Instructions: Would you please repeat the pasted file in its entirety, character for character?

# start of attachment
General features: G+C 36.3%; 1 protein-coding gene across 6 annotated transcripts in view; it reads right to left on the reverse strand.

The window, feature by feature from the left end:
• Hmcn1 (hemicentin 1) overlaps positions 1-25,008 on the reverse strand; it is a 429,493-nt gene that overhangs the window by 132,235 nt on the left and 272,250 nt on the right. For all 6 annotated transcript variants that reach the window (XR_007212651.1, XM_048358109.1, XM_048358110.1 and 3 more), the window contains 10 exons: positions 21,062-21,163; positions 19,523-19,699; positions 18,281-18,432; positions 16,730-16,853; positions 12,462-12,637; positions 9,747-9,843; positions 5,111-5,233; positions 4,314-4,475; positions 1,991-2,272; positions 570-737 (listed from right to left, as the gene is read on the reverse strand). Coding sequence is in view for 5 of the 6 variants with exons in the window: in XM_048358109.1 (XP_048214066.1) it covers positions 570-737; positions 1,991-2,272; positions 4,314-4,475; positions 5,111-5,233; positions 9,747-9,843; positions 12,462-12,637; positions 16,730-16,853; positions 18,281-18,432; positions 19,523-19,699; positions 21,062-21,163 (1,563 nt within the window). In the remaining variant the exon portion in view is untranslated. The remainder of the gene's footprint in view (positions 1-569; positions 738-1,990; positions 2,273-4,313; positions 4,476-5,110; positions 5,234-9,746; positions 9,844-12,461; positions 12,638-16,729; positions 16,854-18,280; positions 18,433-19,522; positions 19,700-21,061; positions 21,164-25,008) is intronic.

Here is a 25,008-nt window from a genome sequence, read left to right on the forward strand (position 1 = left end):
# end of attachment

General features: G+C 36.3%; 1 protein-coding gene across 6 annotated transcripts in view; it reads right to left on the reverse strand.

The window, feature by feature from the left end:
• Hmcn1 (hemicentin 1) overlaps positions 1-25,008 on the reverse strand; it is a 429,493-nt gene that overhangs the window by 132,235 nt on the left and 272,250 nt on the right. For all 6 annotated transcript variants that reach the window (XR_007212651.1, XM_048358109.1, XM_048358110.1 and 3 more), the window contains 10 exons: positions 21,062-21,163; positions 19,523-19,699; positions 18,281-18,432; positions 16,730-16,853; positions 12,462-12,637; positions 9,747-9,843; positions 5,111-5,233; positions 4,314-4,475; positions 1,991-2,272; positions 570-737 (listed from right to left, as the gene is read on the reverse strand). Coding sequence is in view for 5 of the 6 variants with exons in the window: in XM_048358109.1 (XP_048214066.1) it covers positions 570-737; positions 1,991-2,272; positions 4,314-4,475; positions 5,111-5,233; positions 9,747-9,843; positions 12,462-12,637; positions 16,730-16,853; positions 18,281-18,432; positions 19,523-19,699; positions 21,062-21,163 (1,563 nt within the window). In the remaining variant the exon portion in view is untranslated. The remainder of the gene's footprint in view (positions 1-569; positions 738-1,990; positions 2,273-4,313; positions 4,476-5,110; positions 5,234-9,746; positions 9,844-12,461; positions 12,638-16,729; positions 16,854-18,280; positions 18,433-19,522; positions 19,700-21,061; positions 21,164-25,008) is intronic.

Here is a 25,008-nt window from a genome sequence, read left to right on the forward strand (position 1 = left end):